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Interrogating Democracy

August 8, 2016

By Anjum Altaf

Brexit has triggered two arguments about democracy: (1) Voters are ignorant, and (2) Representatives are selfish. In either case the implications for governance are grave. It is significant that the questions are being asked in the West. They have always been on the table in countries like Pakistan but dismissed as reflecting the limitations of people rather than of democracy.

The answers in Pakistan are clear. The wisdom of voters is extolled in theory but undermined by contempt for their intelligence in practise. Citizens are never asked how the revenue they contribute ought to be allocated – they cannot be trusted to determine what is good for them or the nation. As for the representatives, voters are convinced of their dishonesty, their task limited to selecting the least crooked. The rulers themselves leave no doubt accusing each other of egregious malfeasance.

In the West the questions are more nuanced and therefore of greater intellectual interest. What is the limit to the knowledge of voters? They are considered independent and capable enough to choose local representatives based on their preferences but can they disentangle the pros and cons of multi-layered questions of economic policy? Should they be expected to do so? If they are, does that leave them vulnerable to being misled by those with vested interests?

Vested interests are at the heart of the second question. Have financial considerations now so dominated social ones that rulers prioritize the interests of capital over those of people? And have the interests of ruling elites become so enmeshed with the protection of capital that they have reneged on their promise to advance the welfare of citizens?

After all the ink that has been spent on Brexit, the conclusions appear quite sobering: Many voters acted seemingly against their economic interests to kick back at rulers whom they considered uncaring; Both factions of the rulers lied, one just more effectively than the other – incredibly, the winners admitted immediately after the surprise outcome that they had done so.

These conclusions are a sad commentary on the present state of democracy and a troubling sign of its future trajectory. As problems faced by nation-states become more complex in a globalized economy the stresses of the market will transfer to politics. Strains will increase and the side that lies more effectively will continue to gain ground till there is a break.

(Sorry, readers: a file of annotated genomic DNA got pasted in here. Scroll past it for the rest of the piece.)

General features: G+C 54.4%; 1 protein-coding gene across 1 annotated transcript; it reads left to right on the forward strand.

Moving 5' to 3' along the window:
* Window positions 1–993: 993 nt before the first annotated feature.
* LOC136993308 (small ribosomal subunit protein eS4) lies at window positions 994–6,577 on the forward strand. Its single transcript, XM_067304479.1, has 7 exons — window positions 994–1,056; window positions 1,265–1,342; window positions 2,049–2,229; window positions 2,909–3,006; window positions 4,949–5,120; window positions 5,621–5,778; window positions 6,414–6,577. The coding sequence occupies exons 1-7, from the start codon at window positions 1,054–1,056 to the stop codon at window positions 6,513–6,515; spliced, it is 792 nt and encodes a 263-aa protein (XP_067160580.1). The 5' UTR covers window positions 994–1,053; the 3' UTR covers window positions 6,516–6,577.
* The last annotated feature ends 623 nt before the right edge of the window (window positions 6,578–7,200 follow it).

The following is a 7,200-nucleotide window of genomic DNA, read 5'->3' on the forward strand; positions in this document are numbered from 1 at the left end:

Some of the consequences are already quite obvious. Both in England and the USA, the plight of the population hurt by the workings of global capital is being blamed on migrants leading to a politics of fear, resentment, and racism. The rise of Trump leaves little doubt in this regard.

What then is to be done? The key is to realize that the system of democratic governance is comprised of rules some of which need to be re-examined, fine-tuned, or changed, if necessary. To take an obvious example: Is the system based on plebiscitary or representative democracy? If the latter, as is the case in Britain, was a Yes-No referendum on staying in the EU not an act of great irresponsibility taken only for self-interested political reasons? How can such reckless gambles be forestalled in the future?     

Consider a less obvious but equally consequential rule. Two Nobel laureates, Eric Maskin and Amartya Sen, have argued that Trump would not have emerged as the Republican presidential candidate if the primaries had followed a rule other than the first-past-the-post (FPTP), winner-take-all one. And David Runciman, a leading British academic, has claimed that “the primary cause of the referendum result is the first-past-the-post system, albeit through its secondary effects.” Referring to the fact that the UK and USA are among the few developed countries to follow the FPTP, he goes on to say that  “it also isn’t a coincidence that the two places where truly destabilizing populist politics have been let off the leash are Britain and the United States.”

This is a salutary reminder that electoral rules matter to the extent that they can break countries apart. The fact that South Asia has inherited the FPTP from Britain without any serious exploration of its appropriateness or implications does not bode well for our future.

It is not that we have been immune to rule changes – recall those that barred more than two turns as prime minister or required a graduate degree to be elected to parliament. Both were accepted as part of politics without serious intellectual attention to the importance of rules to good governance. Unless we pay attention to these details we will continue to suffer from the vagaries of democracy till popular pressure builds up for the only binary alternative we can imagine – never mind that the cure has always been worse than the disease. Thinking on constitutional arrangements has to advance to avoid a fate that thrives on ignorance.

This opinion was published in Dawn on August 7, 2016 and is reproduced here with permission of the author.